Let $\alpha$ an irrational real number. It is well known that the set $\{ \{n \alpha \}|\,\, n \in \mathbb{N} \}$ is dense in$[0,1]$. ($\{x\}$ denotes the fractional part of $x$)

But how to prove the set $\{ \{p \alpha \}|\,\, prime\,\,p\}$ is dense in $[0,1]$? Also, is it uniformly distributed?

It is somehow a strange generalization of Dirichlet's theorem of primes on arithmetic progressions, so I tried to emulate its proof, by considering sums of the form:

$S(k)=\sum\limits_{prime\,\,p} \frac{f(k p\alpha)}{p}$

Where $f$ would be a function analogous to a character (then we can "isolate" the $p$'s such that $\{p\alpha\}$ is in some some interval $[a,b]$ by considering an adequate linear combination of the $S(k)$'s). However, I fail to bound the sums when simply choosing $f(x)=e^{2i\pi x}$, because it is not multiplicative as characters are. But, a construction of such function seems hopeless. Any ideas?

Thanks in advance.

  • 5
    $\begingroup$ encyclopediaofmath.org/index.php/Vinogradov_method $\endgroup$ – alpoge Dec 18 '13 at 22:24
  • 9
    $\begingroup$ Already answered in the statement of mathoverflow.net/questions/131018 (Vinogradov proved in 1935 that the fractional parts are not just dense but equidistributed). $\endgroup$ – Noam D. Elkies Dec 18 '13 at 22:28
  • 3
    $\begingroup$ How is this a generalization of Dirichlet's theorem? $\endgroup$ – Qiaochu Yuan Dec 18 '13 at 22:28
  • 2
    $\begingroup$ Dirichlet's theorem modulo $n$ is about proving $\{p/n\}$ is "uniformly distributed". This is like looking at the primes modulo $1/\alpha$. It is a big abstraction, but it gave me the idea of trying to solve the problem like that. $\endgroup$ – Rodrigo Dec 18 '13 at 22:36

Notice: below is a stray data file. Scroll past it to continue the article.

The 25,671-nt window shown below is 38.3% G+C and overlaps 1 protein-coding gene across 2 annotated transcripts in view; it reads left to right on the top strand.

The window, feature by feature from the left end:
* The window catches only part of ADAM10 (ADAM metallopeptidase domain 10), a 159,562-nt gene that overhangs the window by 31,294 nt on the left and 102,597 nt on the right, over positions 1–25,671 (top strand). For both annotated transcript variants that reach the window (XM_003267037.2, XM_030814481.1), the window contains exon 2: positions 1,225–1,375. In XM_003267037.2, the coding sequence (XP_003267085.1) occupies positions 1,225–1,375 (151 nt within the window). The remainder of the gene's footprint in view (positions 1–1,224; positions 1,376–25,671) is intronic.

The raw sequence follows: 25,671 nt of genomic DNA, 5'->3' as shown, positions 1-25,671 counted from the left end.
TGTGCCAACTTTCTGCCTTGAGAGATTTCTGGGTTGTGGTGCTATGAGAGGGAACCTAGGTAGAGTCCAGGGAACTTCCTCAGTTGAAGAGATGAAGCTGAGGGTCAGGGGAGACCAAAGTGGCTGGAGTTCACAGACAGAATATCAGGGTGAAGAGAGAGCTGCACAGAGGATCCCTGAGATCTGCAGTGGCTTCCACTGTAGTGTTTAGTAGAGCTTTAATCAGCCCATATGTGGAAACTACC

Exponential sums over primes can be reduced to exponential sums over arithmetic progressions, as discovered by Vinogradov. The basic idea is the same as in the sieve of Eratosthenes. Modern treatments of this reduction rely on particular decompositions of the von Mangoldt function into convolutions of "simpler" functions, e.g. by the Vaughan identity or the more general Heath-Brown identity.

Along these ideas, Vinogradov proved that $\{p\alpha\}$ is equidistributed in $[0,1]$ as $p$ runs through the prime numbers (in increasing order). Of course the rate of equidistribution depends on how well $\alpha$ can be approximated by rational numbers. For a newer version of this result see Corollary 2.2 in Vaughan: On the distribution of $\alpha p$ modulo 1, Mathematika 24 (1977), 135-141.

| cite | improve this answer | |

Your Answer

By clicking “Post Your Answer”, you agree to our terms of service, privacy policy and cookie policy

Not the answer you're looking for? Browse other questions tagged or ask your own question.